Chris has his own reasons for enjoying Hillgrove’s work, but mine isn’t tethered to the nostalgia of recognizable childhood images; those images are more likely to be those of “Hello Kitty” and the characters of Japanese anime show, “Starblazers” for this Asian American kid. Instead, I love how Hillgrove allows us glimpses into the less loveable parts of life — skeletons, death, predators, monsters with teeth and claws — and invites us to own them as we see ourselves in their vulnerable and awkward life situations. Even a monster-avoidant person like me finds amusement in the world of HIllgrove’s creatures and cartoons. it makes his work a kind of geeky monster art for all.

I bought the print, “Empathy” for my psychotherapy office. To me, it represents both the ability for monsters to identify with others, and for the monster within us to to see our need for love, connection, and even — oh no! — a cuddly moment. It’s a reminder to me that our inner monsters can and do freely roam the earth. Some of them are simply waiting for us to notice… and smile.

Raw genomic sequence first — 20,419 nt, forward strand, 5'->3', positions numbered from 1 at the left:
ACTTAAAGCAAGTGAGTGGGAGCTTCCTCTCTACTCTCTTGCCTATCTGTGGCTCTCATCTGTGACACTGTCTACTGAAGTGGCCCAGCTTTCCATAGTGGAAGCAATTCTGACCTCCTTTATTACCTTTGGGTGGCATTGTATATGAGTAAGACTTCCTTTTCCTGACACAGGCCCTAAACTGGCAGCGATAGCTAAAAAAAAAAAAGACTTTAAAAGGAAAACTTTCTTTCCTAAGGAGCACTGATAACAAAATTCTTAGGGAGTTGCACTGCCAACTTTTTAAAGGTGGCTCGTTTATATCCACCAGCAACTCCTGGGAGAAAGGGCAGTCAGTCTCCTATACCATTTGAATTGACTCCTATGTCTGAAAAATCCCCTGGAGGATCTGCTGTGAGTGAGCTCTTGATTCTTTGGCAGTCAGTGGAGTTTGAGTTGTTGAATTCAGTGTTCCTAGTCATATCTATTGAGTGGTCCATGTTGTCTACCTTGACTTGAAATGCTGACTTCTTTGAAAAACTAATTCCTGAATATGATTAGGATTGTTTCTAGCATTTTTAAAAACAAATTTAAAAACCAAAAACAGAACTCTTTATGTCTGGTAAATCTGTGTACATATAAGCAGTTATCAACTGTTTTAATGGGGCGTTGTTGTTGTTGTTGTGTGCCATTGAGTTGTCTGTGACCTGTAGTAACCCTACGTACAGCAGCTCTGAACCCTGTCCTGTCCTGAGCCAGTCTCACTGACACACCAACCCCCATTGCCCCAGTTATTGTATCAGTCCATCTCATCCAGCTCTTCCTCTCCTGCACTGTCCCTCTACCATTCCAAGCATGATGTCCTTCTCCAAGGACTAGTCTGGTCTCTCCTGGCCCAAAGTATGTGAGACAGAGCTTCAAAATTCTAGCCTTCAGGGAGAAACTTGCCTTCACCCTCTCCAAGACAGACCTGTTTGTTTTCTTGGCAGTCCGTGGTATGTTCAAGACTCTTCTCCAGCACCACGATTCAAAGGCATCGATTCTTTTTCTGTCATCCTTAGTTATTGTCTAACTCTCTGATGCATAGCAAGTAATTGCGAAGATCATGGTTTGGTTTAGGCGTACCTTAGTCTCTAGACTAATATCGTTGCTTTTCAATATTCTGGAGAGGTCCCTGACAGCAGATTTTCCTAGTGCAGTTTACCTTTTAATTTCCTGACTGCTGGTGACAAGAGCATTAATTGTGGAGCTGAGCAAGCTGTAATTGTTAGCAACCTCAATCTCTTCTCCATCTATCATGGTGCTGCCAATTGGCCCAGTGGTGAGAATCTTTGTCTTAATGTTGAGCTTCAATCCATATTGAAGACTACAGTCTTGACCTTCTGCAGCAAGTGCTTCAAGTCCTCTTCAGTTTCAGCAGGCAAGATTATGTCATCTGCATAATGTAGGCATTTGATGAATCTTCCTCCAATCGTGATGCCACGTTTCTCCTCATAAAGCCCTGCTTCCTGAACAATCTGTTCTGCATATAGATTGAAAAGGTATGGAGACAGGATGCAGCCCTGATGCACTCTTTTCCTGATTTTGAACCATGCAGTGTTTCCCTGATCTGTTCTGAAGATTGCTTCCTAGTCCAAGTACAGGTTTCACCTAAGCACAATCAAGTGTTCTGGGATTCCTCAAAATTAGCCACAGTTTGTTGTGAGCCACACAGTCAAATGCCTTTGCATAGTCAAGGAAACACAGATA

Do you think humans can resist the appeal to make and surround themselves with art and artful design? What’s your favorite art?

B. Imei Hsu, RN, MAC, LMHC, is a nurse psychotherapist, Yoga instructor, professional dance artist, and occasional guest blogger for Lockergnome. She is the founder of HipsForHire.com, matching performance and visual artists with people who want to hire them and raise money for good social causes and charities. She’s also a musician, and is currently learning how to yoddle her cat, Charles-Monet. Imei lives in Seattle, WA. You can find her on her blog, Twitter, YouTube and Facebook.

DNSF David Newman Makes iPad Portraits